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Financial Issues This forum is for discussing any of the financial issues involved in your divorce.

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Old 06-30-2017, 06:14 PM
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Default RRSP question - cashing in = income?

Hello, I've been away for a while. Having some legal issues with ex. Got a good lawyer but he isn't moving as quickly as I would like. I have a few questions and I figured you-all would be a good place to start. Here's the first:

Calculating income: We did our annual exchange of income details. Ex cashed in about $40K in RRSPs in 2016. He says that only 50% of this should count towards his income because it was a one-time thing, and that CRA supports this. This does not make sense to me, because we recalculate every year, and income is income is income, RRSP or employment.

Any thoughts about this one?
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Old 06-30-2017, 06:38 PM
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Quote:
Originally Posted by stripes View Post
Hello, I've been away for a while. Having some legal issues with ex. Got a good lawyer but he isn't moving as quickly as I would like. I have a few questions and I figured you-all would be a good place to start. Here's the first:



Calculating income: We did our annual exchange of income details. Ex cashed in about $40K in RRSPs in 2016. He says that only 50% of this should count towards his income because it was a one-time thing, and that CRA supports this. This does not make sense to me, because we recalculate every year, and income is income is income, RRSP or employment.



Any thoughts about this one?


Not sure how accurate this is, however in my opinion (and my husbands lawyer supported this at the time) a one time withdrawal does not count towards income. But also that income would already come into play and he would have paid CS already on that income correct? Essentially you are looking to double dip. Over the years he paid CS based on his total income. From that total income he invested. If he is only pulling out the principal amount he has already covered CS for that amount.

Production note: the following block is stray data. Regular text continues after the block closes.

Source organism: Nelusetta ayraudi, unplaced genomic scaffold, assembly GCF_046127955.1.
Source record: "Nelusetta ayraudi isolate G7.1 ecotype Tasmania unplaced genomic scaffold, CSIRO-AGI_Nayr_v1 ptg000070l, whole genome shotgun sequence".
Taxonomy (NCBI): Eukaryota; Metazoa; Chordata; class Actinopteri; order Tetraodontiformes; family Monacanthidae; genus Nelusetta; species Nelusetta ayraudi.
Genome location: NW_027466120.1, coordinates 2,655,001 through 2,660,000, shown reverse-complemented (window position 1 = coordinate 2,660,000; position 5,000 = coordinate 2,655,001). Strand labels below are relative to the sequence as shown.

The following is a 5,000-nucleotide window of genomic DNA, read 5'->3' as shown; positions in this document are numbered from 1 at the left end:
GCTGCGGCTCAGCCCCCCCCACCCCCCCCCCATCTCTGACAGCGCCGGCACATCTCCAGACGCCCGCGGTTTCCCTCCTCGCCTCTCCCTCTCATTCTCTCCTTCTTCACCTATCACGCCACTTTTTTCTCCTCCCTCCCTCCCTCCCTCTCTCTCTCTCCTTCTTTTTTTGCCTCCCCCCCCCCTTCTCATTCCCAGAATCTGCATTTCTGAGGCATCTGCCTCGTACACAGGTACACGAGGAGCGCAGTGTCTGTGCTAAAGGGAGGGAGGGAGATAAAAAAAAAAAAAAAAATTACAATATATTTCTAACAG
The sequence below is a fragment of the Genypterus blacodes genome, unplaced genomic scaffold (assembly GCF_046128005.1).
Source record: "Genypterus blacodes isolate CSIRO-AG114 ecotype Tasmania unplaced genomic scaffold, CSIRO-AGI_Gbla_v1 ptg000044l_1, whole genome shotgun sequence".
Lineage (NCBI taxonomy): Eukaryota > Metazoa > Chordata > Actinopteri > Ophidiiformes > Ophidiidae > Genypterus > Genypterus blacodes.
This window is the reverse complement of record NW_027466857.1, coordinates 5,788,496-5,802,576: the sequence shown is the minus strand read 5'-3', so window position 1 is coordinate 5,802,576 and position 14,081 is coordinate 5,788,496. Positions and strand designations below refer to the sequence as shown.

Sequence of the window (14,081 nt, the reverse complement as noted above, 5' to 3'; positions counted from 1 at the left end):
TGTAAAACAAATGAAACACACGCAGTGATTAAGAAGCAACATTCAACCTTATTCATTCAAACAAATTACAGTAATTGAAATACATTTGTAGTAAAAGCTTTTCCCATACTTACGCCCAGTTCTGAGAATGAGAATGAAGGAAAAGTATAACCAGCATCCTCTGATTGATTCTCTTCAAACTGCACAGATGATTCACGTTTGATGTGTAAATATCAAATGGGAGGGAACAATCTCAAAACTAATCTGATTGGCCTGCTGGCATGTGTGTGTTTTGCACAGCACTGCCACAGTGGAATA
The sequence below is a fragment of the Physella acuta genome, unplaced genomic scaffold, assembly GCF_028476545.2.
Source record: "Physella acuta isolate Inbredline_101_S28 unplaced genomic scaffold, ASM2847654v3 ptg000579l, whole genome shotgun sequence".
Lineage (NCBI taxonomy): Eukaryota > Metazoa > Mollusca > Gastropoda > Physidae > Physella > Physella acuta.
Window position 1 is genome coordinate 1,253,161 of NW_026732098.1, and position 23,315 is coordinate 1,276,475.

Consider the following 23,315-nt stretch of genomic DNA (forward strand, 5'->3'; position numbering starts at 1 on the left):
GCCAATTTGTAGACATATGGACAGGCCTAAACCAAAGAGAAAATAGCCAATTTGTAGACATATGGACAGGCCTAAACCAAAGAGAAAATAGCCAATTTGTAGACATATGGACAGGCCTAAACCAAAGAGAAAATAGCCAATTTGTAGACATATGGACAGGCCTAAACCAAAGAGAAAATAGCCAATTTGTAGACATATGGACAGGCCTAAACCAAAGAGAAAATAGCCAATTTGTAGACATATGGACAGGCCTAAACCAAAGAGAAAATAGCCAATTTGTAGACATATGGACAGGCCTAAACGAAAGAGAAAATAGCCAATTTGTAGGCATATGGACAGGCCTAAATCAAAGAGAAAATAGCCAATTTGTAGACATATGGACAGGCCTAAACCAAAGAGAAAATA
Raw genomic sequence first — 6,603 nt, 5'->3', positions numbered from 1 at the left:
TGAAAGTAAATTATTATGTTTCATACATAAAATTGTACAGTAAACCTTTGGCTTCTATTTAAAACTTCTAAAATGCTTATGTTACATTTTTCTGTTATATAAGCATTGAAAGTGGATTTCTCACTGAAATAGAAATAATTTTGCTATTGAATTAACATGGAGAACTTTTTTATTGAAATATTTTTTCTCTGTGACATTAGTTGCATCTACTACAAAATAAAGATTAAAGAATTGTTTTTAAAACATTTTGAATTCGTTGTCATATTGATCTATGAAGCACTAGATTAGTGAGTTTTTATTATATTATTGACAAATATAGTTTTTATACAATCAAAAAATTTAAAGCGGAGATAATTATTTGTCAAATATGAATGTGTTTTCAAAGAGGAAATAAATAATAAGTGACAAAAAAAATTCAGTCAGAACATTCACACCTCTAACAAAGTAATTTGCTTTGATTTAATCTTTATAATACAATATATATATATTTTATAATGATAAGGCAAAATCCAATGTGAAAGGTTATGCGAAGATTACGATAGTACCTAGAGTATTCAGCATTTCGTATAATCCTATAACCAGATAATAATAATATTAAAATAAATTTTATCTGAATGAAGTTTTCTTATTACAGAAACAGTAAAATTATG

When we bought our house my husband pulled from his RRSP and that income did NOT come into play for CS purposes because it was a one time withdrawal. Again, not sure how accurate this is, however his lawyer supported this


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Old 06-30-2017, 06:51 PM
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I have been reading a lot of case law and, most of the cases where RRSP withdrawals occurred, it was subtracted from the person's income.
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Old 06-30-2017, 07:12 PM
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Hmm. From the limited checking I've been doing, it sounds like RRSPs are presumptively considered income - the onus is on the person doing the withdrawals to make the case that they should be excluded. If it's a one-time withdrawal (which this was), then it might not count as income, esp. if it was used to pay legal bills for the divorce or equalization. Ex says he cashed them to pay for his divorce from his second wife (yup - one other lucky lady after me) and to pay down credit card debt incurred with second wife as part of their equalization. In other words, they weren't cashed in order to pay his living expenses or to pay for anything that benefited Kid.

It's all moot at the moment because he hasn't provided an NOA, so I really have no idea what his legitimate income is. This is just the sort of thing that he would stake out as a hill to die on, so I was wondering what others thought.
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Old 07-01-2017, 10:39 AM
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I have discussed this issue in my posts before. There are precedents for it being included and not included. In my opinion (and I went to trial over this issue), RRSP's are NOT income for child and spousal support.

This is savings from a prior year. You have already paid support on this income already.

Think of it this way. How would you like it if he made RRSP contributions and deducted it from his support payments? You'd be screaming blue murder. He would get to accumulate an asset financed by reduced support payments.

I'd drop this nonsense and agree that it is not income for support purposes.
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Old 07-01-2017, 12:44 PM
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RRSP - "Registered Retirement Savings Plan" - just deferred money you cash in at a time when you make less income. It is a purely tax maneuver IMO and should not be considered when calculating income for purpose of determining support.
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Old 07-01-2017, 03:21 PM
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1) Should it be income?

Clearly not. Either the money was first earned before separation (in which case this money has been equalized), or the money was earned after separation in which case support has already been paid from this income. How is this any different from sticking money under a mattress and then retrieving it 10 years later?

2) Is it considered income?

Shockingly often. That said, I think it is frequently a form of income imputation.

eg.

Normal income: $70,000
This year's income: $30,000
RRSP withdrawal: $20,000

The unfortunate soul didn't make his normal income, so he took money out of the RRSP to cover. Rather than impute income, the judge says "RRSP is income" and now the guy has made $50,000 instead of $30,000. Everyone wins!

Well, almost everyone.
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